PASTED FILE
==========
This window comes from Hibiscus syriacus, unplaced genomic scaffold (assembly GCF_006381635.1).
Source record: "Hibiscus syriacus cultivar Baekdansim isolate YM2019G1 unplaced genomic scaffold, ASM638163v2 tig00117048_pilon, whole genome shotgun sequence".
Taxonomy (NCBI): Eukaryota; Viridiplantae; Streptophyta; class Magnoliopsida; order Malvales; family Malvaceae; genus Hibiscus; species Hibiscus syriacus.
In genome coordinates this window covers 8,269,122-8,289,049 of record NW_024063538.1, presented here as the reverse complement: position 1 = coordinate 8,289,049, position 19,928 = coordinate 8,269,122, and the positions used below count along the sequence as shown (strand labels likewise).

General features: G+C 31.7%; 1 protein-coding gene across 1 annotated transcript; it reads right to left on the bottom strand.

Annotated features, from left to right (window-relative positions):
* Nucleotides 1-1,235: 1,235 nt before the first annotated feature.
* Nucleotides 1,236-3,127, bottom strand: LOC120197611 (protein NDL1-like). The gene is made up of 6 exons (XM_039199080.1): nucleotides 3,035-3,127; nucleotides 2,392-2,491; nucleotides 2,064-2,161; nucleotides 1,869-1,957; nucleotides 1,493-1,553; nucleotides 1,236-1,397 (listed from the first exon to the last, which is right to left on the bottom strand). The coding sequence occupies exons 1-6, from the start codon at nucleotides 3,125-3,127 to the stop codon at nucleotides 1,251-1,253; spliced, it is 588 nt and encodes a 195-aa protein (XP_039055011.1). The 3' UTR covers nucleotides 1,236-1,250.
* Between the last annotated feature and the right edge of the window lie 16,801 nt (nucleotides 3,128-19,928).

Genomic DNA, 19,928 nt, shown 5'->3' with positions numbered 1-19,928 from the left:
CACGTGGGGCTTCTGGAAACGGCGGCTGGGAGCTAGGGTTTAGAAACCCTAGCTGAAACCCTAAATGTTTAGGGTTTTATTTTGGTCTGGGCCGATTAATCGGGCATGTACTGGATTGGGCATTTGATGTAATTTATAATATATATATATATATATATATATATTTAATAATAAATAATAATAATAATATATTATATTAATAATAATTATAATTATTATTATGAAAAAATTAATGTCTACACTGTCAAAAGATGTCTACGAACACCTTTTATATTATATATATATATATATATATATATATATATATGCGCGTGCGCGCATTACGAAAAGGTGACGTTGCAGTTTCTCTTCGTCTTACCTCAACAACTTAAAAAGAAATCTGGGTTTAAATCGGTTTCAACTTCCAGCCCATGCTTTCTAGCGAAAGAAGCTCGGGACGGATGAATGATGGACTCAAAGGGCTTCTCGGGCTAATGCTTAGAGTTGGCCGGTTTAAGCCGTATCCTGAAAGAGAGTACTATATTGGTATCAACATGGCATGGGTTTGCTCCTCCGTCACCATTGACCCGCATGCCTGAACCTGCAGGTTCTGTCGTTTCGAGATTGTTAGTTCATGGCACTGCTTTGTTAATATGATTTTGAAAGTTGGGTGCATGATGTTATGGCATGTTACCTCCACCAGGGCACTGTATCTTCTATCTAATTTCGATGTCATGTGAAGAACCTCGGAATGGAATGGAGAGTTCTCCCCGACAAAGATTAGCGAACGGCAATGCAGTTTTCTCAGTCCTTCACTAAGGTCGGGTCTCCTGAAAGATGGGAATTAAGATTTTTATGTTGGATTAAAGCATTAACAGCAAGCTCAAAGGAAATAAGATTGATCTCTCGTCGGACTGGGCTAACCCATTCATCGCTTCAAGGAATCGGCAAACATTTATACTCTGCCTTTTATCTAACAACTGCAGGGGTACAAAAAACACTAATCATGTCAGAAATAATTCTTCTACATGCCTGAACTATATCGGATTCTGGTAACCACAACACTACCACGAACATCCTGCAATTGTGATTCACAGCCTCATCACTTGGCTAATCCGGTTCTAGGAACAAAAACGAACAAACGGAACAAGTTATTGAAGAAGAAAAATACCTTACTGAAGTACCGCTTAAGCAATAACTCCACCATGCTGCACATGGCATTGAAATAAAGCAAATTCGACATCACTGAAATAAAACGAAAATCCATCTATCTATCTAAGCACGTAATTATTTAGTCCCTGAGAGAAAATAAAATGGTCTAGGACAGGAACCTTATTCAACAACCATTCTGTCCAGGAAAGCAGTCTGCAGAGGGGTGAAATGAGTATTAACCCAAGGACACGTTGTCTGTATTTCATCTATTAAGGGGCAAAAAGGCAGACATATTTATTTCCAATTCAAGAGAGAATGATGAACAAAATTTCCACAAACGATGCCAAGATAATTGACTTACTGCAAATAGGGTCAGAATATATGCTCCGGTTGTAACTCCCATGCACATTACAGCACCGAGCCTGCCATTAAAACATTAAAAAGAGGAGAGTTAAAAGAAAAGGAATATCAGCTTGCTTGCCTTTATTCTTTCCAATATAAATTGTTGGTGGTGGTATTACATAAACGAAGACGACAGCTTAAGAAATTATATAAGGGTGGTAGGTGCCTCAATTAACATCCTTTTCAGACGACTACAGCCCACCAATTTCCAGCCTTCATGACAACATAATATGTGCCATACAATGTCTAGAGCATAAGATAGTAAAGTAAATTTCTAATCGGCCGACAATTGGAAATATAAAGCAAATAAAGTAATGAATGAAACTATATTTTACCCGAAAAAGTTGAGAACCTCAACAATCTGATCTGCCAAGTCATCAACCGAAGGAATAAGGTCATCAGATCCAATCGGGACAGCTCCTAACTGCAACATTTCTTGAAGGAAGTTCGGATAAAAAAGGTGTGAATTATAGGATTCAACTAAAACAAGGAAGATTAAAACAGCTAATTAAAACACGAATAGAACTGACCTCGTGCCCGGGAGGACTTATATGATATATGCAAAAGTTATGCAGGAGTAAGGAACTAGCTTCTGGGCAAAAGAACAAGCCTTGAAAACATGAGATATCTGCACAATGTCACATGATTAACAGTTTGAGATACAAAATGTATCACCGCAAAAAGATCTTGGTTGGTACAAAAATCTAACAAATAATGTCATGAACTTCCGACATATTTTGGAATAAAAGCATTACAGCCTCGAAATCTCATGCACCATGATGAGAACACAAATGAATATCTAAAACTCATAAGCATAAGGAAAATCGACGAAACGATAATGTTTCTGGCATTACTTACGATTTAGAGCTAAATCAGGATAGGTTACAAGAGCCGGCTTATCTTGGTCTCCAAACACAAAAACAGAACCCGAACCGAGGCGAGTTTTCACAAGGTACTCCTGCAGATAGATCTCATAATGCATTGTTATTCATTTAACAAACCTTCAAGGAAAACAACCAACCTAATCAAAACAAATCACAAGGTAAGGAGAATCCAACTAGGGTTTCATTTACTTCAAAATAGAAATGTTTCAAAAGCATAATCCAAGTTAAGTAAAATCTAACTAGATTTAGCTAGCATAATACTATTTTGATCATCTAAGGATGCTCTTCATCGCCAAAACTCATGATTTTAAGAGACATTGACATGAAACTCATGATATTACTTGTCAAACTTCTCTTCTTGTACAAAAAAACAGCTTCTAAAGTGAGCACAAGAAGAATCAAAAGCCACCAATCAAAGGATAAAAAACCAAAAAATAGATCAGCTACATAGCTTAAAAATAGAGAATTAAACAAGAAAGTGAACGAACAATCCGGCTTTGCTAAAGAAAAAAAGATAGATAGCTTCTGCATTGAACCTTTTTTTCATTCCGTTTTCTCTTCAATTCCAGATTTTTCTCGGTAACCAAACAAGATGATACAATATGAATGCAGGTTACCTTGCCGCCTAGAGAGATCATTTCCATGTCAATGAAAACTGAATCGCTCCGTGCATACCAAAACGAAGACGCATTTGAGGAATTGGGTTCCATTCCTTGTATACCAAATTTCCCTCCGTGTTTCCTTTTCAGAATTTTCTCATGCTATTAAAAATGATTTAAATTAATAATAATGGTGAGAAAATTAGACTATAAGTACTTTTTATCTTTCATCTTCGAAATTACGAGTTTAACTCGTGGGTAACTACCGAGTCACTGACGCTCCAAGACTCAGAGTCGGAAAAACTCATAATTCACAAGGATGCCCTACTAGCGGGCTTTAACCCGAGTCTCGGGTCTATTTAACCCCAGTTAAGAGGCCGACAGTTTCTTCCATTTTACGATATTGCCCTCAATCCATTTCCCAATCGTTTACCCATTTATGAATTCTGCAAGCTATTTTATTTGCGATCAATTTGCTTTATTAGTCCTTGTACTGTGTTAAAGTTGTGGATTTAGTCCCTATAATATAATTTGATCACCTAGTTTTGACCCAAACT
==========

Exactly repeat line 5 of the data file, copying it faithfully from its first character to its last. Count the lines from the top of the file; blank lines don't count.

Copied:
General features: G+C 31.7%; 1 protein-coding gene across 1 annotated transcript; it reads right to left on the bottom strand.